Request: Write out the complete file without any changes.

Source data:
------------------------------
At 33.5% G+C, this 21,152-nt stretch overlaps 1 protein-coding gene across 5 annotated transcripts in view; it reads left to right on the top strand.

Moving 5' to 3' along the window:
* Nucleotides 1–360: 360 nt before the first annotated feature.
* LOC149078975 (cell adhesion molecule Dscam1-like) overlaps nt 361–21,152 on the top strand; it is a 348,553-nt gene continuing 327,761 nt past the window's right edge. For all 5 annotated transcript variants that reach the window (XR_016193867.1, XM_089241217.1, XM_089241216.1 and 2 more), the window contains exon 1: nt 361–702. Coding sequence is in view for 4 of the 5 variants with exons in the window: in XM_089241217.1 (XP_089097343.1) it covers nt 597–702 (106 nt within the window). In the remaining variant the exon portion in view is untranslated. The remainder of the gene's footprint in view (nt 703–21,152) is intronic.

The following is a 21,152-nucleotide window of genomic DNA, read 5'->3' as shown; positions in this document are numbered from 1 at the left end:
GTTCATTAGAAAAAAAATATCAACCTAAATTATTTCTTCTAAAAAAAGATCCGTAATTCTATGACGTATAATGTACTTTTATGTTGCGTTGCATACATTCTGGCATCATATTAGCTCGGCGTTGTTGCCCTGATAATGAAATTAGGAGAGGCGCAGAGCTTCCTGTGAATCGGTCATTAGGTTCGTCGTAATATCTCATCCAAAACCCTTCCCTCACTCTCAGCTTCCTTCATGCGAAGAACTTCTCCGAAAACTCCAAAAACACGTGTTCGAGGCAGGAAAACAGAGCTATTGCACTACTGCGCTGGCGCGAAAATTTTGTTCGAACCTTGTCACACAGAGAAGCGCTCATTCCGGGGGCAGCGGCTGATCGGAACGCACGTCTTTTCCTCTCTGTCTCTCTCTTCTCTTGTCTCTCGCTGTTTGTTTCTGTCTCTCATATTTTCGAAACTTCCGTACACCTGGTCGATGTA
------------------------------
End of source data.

At 33.5% G+C, this 21,152-nt stretch overlaps 1 protein-coding gene across 5 annotated transcripts in view; it reads left to right on the top strand.

Moving 5' to 3' along the window:
* Nucleotides 1–360: 360 nt before the first annotated feature.
* LOC149078975 (cell adhesion molecule Dscam1-like) overlaps nt 361–21,152 on the top strand; it is a 348,553-nt gene continuing 327,761 nt past the window's right edge. For all 5 annotated transcript variants that reach the window (XR_016193867.1, XM_089241217.1, XM_089241216.1 and 2 more), the window contains exon 1: nt 361–702. Coding sequence is in view for 4 of the 5 variants with exons in the window: in XM_089241217.1 (XP_089097343.1) it covers nt 597–702 (106 nt within the window). In the remaining variant the exon portion in view is untranslated. The remainder of the gene's footprint in view (nt 703–21,152) is intronic.

The following is a 21,152-nucleotide window of genomic DNA, read 5'->3' as shown; positions in this document are numbered from 1 at the left end:
GTTCATTAGAAAAAAAATATCAACCTAAATTATTTCTTCTAAAAAAAGATCCGTAATTCTATGACGTATAATGTACTTTTATGTTGCGTTGCATACATTCTGGCATCATATTAGCTCGGCGTTGTTGCCCTGATAATGAAATTAGGAGAGGCGCAGAGCTTCCTGTGAATCGGTCATTAGGTTCGTCGTAATATCTCATCCAAAACCCTTCCCTCACTCTCAGCTTCCTTCATGCGAAGAACTTCTCCGAAAACTCCAAAAACACGTGTTCGAGGCAGGAAAACAGAGCTATTGCACTACTGCGCTGGCGCGAAAATTTTGTTCGAACCTTGTCACACAGAGAAGCGCTCATTCCGGGGGCAGCGGCTGATCGGAACGCACGTCTTTTCCTCTCTGTCTCTCTCTTCTCTTGTCTCTCGCTGTTTGTTTCTGTCTCTCATATTTTCGAAACTTCCGTACACCTGGTCGATGTA